Finally, if you’re wondering whether Consumed is for you, I’d say definitely if you’re a fan of Cronenberg’s films, especially those from 1975 to 2000 that explore themes of body horror, technology, sexuality, and philosophy. If you’re not sure, this Guardian review should help you decide. Cronenberg is now adapting it for film.


* Examples I’ve written about include Ali Smith (‘Compulsive pedantry’), V. S. Naipaul (‘Not only but also…’), Ivy Compton-Burnett (‘An odd word…’), and Michael Connelly (‘Harry Bosch, trainee prescriptivist’; ‘The prescriptivism is coming from inside the house’).

14 Responses to How to accept language change, with David Cronenberg

  1. Chips Mackinolty says:

    Thanks for this Stan. For myself, I love (and am sometimes puzzled!) by changes to the way people speak: both new and changed usages.
    The COVID-19 pandemic alone has seen a plethora of language coinages in the last two years or so.
    I have a particular joy in the embrace of Aboriginal language words into wider spoken English in Australia, both regionally and nationally. That, and the way English words such as “country” has broadened its meaning in Australia to refer, capitalised, as “Country”–referring to traditional Aboriginal lands and seas.
    “I’m good”? Palya. Kamak. Ngurrju.

    • Stan Carey says:

      Those are nice examples, Chips. Covid-19 brought about so many new (and newly prominent) terms – not least Covid itself. It feels like such a long time since ‘the novel coronavirus’.

      I think I’ve come across that use of Country occasionally, in books. Funnily enough, the word has also had prison-related uses in AusE: Green’s Dictionary of Slang has sub-entries for go in the country and go up-country, though neither idiom is necessarily still current.

  2. Boom Joe says:

    Yes that’s exactly what I was also thinking 😔

  3. bevrowe says:

    What puzzles me is that ‘well’ is primarily an adverb and so ‘I’m good’ is ‘better’ grammar, which is what the peevers are always peeving about. They should welcome the ‘new’ usage.

    • Stan Carey says:

      Peevers often struggle with the fact that words commonly have multiple meanings, uses, and functional categories. They corner themselves with the ‘one right way’ fallacy.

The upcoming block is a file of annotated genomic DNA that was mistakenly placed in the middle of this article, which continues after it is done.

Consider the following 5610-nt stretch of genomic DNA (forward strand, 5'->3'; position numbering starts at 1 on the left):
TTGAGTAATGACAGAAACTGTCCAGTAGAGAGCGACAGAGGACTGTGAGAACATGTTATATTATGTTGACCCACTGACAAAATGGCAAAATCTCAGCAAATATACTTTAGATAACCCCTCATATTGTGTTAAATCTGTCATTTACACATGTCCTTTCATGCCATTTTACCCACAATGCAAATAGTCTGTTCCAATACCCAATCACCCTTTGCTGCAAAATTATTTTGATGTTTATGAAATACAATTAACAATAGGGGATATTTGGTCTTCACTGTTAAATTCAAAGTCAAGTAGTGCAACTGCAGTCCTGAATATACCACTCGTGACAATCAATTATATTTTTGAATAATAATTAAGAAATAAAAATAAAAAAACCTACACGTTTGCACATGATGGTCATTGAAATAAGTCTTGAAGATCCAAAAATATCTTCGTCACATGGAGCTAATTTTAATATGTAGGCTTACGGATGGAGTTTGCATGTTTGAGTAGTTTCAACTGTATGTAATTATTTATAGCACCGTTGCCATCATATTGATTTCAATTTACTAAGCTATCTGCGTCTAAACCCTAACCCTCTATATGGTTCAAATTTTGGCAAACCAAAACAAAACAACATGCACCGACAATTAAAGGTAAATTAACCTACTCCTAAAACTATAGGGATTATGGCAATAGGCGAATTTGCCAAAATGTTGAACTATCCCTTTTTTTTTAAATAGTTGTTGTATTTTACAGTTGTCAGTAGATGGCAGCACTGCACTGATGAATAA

4. Jill says:

    While I hear the “I’m good” or the question “Are we good?” with it’s whole range of situations here in the US, I find that it doesn’t come naturally to me to say it so I usually respond with I’m fine or elaborate as the situation requires. However I have long since given up on thinking negatively about usage and accept that language like society evolves.

    • Stan Carey says:

      That’s a good approach: interested but disinterested (to recall another knotty usage item). US-style ‘I’m good’ is not a phrase I grew up with in Ireland, but I have normalized and adopted it for occasional use. It feels close enough to certain pre-existing usages here, like ‘All good’ in the sense ‘All is fine’ (or interrogative ‘All good?’ = ‘Is all fine?’).

      • avp13 says:

        My ‘bad’ is one I am struggling with at the moment (or right now) and my pet hate is “reach out . Is it a softer approach, asking for help or just plain contacting someone?

        • Stan Carey says:

          It can be either. I didn’t warm to ‘reach out’ or ‘my bad’ when I first starting hearing them, and I don’t use them – at least not that I’ve noticed. But often it’s just a question of getting used to these phrases over time. Or else a generation or two passes before they’re accepted without fuss or fade away again.

          Contact as a verb was hated for a while too. The Elements of Style instructed readers not to use it, calling it ‘vague and self-important’. To most people nowadays I think the word is ordinary and useful.

  5. Emily says:

    One of my uni professors used to warn us: “Don’t kid yourselves that academia influences language. Farmers’ market makes the language”. Taken cum grano salis, boy, was he right, especially in this day and age, when everything spreads like fire.

    • Stan Carey says:

      It’s a good observation, and one that recurs in various forms among linguists and language commentators. Journalist Charles McCabe once wrote, along similar lines:

      More language is made in saloons than salons. Academies for the preservation of the idiom never get anywhere anyhow.

  6. Edward Barrett says:

    Brought to mind this exchange from Arthur Miller’s masterpiece All My Sons:

    MOTHER (sharply): He’s not dead, so there’s no argument! Now come!

    KELLER (angrily): In a minute! (MOTHER turns and goes into house). Now look,
    Annie —

    CHRIS: All right, Dad, forget it.

    KELLER: No, she dasn’t feel that way. Annie –

    CHRIS: I’m sick of the whole subject, now cut it out.